Chancellor Angela Merkel's conservative CDU reached the agreement in talks with its centre-left coalition allies the SPD, without saying when the changes would take effect.
Under the deal, companies with more than 200 employees will have to be transparent about what they pay men and women in equal positions and publish wage data in anonymous form.
Companies with more than 500 staff will have to introduce mechanisms to equalise pay for both sexes, said SPD parliamentary chief Thomas Oppermann.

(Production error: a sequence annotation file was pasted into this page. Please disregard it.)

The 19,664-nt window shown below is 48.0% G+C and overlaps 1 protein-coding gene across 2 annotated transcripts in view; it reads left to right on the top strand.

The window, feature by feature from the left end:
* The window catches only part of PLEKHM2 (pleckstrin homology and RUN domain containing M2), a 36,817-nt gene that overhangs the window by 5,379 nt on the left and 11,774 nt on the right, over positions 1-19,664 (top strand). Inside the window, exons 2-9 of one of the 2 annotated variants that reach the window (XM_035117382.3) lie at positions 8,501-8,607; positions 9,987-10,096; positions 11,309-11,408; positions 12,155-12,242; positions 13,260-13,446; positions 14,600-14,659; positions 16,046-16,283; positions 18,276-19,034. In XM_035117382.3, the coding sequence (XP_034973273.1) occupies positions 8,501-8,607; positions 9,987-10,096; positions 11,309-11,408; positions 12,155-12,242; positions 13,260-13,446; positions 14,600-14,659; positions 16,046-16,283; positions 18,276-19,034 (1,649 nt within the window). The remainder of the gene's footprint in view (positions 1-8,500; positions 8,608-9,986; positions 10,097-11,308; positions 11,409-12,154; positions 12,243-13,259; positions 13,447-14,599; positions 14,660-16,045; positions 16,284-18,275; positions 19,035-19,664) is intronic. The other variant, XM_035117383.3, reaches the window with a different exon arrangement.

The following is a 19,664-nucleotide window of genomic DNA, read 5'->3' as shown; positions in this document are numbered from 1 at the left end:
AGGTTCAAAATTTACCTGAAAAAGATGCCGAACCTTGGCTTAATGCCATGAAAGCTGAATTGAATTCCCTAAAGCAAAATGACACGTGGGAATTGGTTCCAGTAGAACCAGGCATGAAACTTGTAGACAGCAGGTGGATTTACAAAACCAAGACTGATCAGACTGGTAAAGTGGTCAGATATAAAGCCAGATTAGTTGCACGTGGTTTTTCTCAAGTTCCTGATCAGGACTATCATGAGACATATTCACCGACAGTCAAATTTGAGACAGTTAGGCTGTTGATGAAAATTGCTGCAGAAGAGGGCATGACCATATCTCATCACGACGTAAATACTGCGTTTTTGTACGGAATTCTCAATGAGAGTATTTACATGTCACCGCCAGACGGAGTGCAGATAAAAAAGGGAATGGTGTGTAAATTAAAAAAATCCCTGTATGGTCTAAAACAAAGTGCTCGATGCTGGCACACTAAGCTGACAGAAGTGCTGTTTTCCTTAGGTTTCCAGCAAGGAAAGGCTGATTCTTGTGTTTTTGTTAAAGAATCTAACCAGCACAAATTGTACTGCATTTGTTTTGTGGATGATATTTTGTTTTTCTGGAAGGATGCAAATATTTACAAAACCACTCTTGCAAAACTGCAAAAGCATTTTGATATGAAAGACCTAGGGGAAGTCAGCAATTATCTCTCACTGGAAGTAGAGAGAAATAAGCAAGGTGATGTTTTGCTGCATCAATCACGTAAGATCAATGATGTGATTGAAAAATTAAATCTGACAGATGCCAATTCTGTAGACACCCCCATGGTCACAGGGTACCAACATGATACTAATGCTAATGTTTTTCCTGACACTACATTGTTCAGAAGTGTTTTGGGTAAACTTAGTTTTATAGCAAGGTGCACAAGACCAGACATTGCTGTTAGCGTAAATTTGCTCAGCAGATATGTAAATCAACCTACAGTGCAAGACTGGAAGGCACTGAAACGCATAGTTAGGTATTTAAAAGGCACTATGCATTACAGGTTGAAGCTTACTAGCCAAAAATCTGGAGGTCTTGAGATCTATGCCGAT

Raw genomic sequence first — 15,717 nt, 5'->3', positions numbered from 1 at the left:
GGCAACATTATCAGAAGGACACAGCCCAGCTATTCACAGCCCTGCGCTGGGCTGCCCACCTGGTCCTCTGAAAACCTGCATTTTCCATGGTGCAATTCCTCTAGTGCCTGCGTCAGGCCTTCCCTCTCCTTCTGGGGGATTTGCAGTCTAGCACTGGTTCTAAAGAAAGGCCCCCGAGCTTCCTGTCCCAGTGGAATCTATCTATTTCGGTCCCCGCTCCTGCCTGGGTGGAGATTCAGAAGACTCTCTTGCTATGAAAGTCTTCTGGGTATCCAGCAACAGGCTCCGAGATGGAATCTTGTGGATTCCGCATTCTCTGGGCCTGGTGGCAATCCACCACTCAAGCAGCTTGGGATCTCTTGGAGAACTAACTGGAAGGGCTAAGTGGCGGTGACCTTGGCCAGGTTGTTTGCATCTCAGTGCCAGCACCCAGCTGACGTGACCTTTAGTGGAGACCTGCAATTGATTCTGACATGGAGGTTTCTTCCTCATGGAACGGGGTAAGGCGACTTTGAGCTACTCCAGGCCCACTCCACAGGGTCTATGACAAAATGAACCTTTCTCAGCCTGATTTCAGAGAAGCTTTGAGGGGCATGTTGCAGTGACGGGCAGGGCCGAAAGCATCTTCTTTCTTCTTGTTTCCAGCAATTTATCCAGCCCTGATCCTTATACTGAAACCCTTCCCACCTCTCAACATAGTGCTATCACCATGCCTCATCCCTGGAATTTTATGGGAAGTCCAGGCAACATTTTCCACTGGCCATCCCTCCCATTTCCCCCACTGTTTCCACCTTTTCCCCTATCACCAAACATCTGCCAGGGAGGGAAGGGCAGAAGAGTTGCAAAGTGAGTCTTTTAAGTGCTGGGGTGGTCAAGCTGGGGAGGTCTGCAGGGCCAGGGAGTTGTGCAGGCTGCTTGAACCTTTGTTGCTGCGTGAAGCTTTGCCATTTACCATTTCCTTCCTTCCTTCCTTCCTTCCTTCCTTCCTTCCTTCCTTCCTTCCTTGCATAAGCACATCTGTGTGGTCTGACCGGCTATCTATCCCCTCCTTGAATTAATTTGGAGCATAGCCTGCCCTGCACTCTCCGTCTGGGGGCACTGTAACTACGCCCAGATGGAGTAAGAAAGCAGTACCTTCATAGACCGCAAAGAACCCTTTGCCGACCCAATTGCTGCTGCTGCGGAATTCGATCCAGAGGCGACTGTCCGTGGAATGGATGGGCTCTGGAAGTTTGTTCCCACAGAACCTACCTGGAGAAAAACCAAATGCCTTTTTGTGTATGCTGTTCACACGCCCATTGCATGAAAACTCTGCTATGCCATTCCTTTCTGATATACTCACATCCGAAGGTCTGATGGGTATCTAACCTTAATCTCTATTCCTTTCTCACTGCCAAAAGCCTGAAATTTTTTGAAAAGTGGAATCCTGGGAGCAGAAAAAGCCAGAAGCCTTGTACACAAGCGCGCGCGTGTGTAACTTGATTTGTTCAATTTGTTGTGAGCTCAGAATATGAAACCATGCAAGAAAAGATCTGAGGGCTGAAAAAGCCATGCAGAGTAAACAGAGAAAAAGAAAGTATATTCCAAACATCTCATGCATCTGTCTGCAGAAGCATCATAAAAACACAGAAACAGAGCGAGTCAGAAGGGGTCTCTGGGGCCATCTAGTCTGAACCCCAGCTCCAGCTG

He hailed the proposed law as “a great step forward” for millions of female employees.
Women in Germany earn around one fifth less than men, according to official data released in May.
In raw or unadjusted terms, the gender pay gap stood at 21 percent in Germany last year, above the European average of 16.5 percent, the federal statistics office Destatis calculated.
In the former communist east of the country, the pay gap was much narrower, standing at eight percent last year, but in the west it stood at 23 percent, Destatis calculated.
Women in Germany tend more often to work in low-paid jobs or sectors and frequently only part time, the statisticians said.
The adjusted pay gap, which compares wages for people with the same qualifications doing the same work, stood at seven percent.